By Alex Distefano
By Scott Snowden
By Anna Merlan
By Steve Almond
By Jena Ardell
By Jon Campbell
By Alan Scherstuhl
By Tessa Stuart
In the wake of AIA's Cop Killer pamphlet, supporters of Abu-Jamal have embarked on their own campaign to free him. It began with an October 13 pilgrimage to death row by Angela Davis. Now a professor of philosophy at the University of California, Santa Cruz, Davis had been trying for months to arrange a meeting with Abu-Jamal.
Much to the dismay of Accuracy in Academia, Davis has been touring college campuses touting her crusade to organize a new civil rights movement to overhaul a prison system that she says locks up a disproportionate number of blacks, Latinos, and other minorities. But on the eve of the signing of Abu-Jamal's death warrant, Davis and Pam Africa, the prisoner's longtime confidant, were wading through the rigid protocol for visitors at the State Correctional Institution in Greene County, Pennsylvania.
"I walked in with Pam Africa and a number of other people into the main waiting room," Davis told the Voice. "The fact that we were about to visit a prisoner on death row was quite evident. I had trouble making it through the metal detector because I wore a top that had a zipper. And after we were finally ushered into the second waiting room, we entered a little door when Jamal's name was called. Simply an announcement, 'Jamal!' And of course, for those who weren't familiar with the ritual, one wouldn't know what to do. At that point we walked down a long corridor and could glimpse the windows of some of the death- row cells that were basically narrowed slits of Plexiglas with mostly metal. Finally, we went into the third waiting room and waited once again for the announcement, 'Jamal!' at which point he was brought into one of the tiny cubicles separated by a Plexiglas window."
The ritual conjured up memories of Davis's own harrowing experience in a California prison. "It is, on the one hand, very familiar, but at the same time distressing," she says. In the late '60s and '70s, Davis dominated the national spotlight as one of the most formidable members of the Black Panthers. In 1972, she served 18 months in jail awaiting trial on charges of aiding in the kidnapping of three San Quentin prisoners and supplying the gun used to kill four people during the incident. She was acquitted.
Davis and Africa strode over to cubicle 14, taking their place next to a representative of the Pennsylvania Prison Society, who was visiting a Haitian American death-row inmate. "I walked into the cubicle and immediately saw this man with this wonderful smile," Davis recalls. "It was the first time I've ever seen him. The first impression I got of Mumia was that he is an extremely warm human being and very easy to converse with. There were no formalities. We didn't have to go through a protocol of meeting each other. We immediately began to talk as if we'd known each other for a long time."
Davis spent almost two hours chatting with the renowned prisoner. Abu-Jamal had done some catching up on the activist, having read Joy James's The Angela Y. Davis Reader in preparation for the visit. After discussing history, philosophy, and Abu-Jamal's unfinished master's thesis, "A Life in the Party," Davis asked him what he felt she could do to energize the campaign for his freedom. Abu-Jamal suggested that she dredge up the story about her politically charged trial.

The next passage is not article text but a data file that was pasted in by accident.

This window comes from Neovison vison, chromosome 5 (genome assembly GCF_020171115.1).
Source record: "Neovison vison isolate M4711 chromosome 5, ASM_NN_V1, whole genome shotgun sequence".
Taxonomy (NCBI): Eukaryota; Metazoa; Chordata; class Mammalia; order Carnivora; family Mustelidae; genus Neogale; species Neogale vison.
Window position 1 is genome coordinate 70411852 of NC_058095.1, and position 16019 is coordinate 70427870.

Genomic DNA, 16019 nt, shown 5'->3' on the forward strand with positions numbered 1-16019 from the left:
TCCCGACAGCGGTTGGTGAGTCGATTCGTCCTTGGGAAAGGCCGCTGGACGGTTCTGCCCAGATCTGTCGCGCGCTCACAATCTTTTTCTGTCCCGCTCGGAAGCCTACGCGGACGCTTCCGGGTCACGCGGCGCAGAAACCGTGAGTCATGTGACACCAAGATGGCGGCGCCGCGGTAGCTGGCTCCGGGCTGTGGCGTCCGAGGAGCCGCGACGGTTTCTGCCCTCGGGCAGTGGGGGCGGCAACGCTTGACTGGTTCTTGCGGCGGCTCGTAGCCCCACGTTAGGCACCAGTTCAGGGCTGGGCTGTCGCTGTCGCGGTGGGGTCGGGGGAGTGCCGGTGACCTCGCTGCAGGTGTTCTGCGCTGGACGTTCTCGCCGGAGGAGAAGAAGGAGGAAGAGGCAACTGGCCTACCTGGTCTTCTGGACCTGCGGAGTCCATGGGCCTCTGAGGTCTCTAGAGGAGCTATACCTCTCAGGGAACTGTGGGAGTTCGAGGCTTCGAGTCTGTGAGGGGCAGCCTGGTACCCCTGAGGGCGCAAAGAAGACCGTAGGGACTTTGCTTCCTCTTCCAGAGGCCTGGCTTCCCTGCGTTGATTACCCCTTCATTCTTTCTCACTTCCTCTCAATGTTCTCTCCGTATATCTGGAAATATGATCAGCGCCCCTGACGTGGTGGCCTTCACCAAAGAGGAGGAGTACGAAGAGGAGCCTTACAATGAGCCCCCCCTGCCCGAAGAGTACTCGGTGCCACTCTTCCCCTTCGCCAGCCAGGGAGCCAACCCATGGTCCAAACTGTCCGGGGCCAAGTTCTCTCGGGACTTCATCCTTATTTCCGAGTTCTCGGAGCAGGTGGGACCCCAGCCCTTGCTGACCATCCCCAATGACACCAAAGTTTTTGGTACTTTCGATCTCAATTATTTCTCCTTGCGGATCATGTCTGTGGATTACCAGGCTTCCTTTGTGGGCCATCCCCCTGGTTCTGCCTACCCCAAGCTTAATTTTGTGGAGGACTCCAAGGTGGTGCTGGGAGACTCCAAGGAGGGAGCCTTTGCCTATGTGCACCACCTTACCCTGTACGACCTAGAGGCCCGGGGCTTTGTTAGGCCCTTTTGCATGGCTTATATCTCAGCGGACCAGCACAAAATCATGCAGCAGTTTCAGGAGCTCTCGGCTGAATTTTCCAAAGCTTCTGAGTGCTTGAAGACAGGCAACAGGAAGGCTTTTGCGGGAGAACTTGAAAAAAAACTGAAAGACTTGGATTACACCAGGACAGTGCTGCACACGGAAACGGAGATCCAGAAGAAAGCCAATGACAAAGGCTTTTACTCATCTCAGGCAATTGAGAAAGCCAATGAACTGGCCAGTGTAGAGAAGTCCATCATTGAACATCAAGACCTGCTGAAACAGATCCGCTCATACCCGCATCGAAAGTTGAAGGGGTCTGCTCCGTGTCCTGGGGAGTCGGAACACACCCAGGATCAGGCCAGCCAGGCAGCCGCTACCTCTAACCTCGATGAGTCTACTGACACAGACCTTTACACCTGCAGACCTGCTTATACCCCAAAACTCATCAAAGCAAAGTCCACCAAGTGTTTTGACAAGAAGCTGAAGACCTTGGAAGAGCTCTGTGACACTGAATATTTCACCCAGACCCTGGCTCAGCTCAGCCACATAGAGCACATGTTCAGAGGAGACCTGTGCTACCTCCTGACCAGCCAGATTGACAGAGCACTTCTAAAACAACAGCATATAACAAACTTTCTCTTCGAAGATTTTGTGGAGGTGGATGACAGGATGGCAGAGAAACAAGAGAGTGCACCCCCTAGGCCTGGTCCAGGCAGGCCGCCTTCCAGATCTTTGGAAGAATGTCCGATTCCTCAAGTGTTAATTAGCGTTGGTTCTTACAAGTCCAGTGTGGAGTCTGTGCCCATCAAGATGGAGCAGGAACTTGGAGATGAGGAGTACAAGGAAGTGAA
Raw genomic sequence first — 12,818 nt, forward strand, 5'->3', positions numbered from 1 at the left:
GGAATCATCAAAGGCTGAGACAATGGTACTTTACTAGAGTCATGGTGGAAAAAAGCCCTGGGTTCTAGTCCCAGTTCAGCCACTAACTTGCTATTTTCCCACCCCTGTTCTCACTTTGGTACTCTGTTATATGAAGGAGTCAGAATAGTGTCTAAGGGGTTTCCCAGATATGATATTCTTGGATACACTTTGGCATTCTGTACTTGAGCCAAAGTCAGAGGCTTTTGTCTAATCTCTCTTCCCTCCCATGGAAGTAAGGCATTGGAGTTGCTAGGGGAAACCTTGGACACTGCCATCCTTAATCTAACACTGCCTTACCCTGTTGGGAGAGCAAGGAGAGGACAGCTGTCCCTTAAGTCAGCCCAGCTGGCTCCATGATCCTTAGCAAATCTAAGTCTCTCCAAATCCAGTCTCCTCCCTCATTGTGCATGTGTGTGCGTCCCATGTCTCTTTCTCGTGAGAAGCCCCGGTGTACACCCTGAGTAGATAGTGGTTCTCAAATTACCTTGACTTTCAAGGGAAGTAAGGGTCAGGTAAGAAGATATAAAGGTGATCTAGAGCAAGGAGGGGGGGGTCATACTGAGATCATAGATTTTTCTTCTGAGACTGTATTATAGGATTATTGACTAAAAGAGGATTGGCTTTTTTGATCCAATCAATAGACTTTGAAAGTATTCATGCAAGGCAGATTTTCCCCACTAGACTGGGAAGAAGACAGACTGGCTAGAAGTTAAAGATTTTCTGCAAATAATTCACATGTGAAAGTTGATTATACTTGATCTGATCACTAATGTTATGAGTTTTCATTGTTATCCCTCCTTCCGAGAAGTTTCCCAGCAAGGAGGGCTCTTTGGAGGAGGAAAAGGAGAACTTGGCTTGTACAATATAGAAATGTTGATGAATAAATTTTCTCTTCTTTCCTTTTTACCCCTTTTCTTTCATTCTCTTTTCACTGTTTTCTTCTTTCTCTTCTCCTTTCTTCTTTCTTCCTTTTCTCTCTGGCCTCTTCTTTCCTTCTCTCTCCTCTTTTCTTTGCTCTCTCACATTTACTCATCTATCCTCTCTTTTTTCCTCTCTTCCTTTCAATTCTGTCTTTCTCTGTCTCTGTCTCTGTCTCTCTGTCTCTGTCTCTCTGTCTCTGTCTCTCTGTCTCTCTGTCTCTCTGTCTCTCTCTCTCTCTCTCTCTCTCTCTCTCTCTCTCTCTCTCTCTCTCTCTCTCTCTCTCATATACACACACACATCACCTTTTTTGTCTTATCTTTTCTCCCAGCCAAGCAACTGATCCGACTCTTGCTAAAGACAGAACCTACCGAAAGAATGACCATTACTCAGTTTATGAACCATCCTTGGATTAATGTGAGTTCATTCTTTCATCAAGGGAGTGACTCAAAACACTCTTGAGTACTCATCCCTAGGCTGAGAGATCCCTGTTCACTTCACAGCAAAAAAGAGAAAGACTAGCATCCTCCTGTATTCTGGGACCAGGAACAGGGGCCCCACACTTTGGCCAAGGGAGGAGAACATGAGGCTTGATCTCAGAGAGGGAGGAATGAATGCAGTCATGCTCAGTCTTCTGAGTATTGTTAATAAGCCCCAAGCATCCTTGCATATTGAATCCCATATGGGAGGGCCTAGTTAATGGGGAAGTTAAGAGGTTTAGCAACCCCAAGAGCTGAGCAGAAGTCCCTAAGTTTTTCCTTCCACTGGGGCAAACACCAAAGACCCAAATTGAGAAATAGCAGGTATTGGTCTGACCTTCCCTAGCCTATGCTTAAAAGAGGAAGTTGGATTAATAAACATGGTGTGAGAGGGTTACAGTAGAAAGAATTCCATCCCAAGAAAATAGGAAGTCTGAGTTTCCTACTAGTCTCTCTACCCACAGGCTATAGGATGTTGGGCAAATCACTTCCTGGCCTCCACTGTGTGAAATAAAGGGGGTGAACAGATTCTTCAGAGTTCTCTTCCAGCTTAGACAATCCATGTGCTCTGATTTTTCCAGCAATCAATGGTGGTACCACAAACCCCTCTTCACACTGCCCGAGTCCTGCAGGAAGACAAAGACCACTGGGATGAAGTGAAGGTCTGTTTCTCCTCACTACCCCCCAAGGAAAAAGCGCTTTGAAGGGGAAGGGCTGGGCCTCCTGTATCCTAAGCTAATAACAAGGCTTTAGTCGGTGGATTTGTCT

"Well, I asked him why. I was just a bit shocked," says Davis, adding that more than 30 years had gone by and she did not intend to talk publicly about her case anymore. But Abu-Jamal argued that such a strategy would force people to think about the parallels in their predicaments. He persuaded her to reminisce.
"During the time my trial took place, there was an enormous movement that was organized all over the country and the world," Davis remembers. "We had resources that came directly from the work that the movement had done. So that, had I found myself in the predicament in which he found himself in 1981, the outcome of my trial more than likely would have been the same. I would not have been able to count on excellent attorneys. One of the points he asked me to talk about is that there were 400 prosecution witnesses listed when we received the discovery material in my case. Had we not had the resources, it would have been impossible to even discover what it was they were going to testify about."
That made a lot of sense. Then Davis tried to get Abu-Jamal to talk about the troubles he's seen; she had spent only 18 months in prison while he was marking his 18th year behind bars. How is he able to survive the torment of such a long confinement?
"What I found most impressive about Mumia was that he was very reluctant to talk about his case," Davis points out. "He always conceptualized it, just as his writing focuses on other prisoners on death row, on the sort of immensity of the problems that we're confronting. He thinks collectively. He said that he always thinks about himself in relation to others, never about himself. Even if he is able to win his case it would not be a personal victory."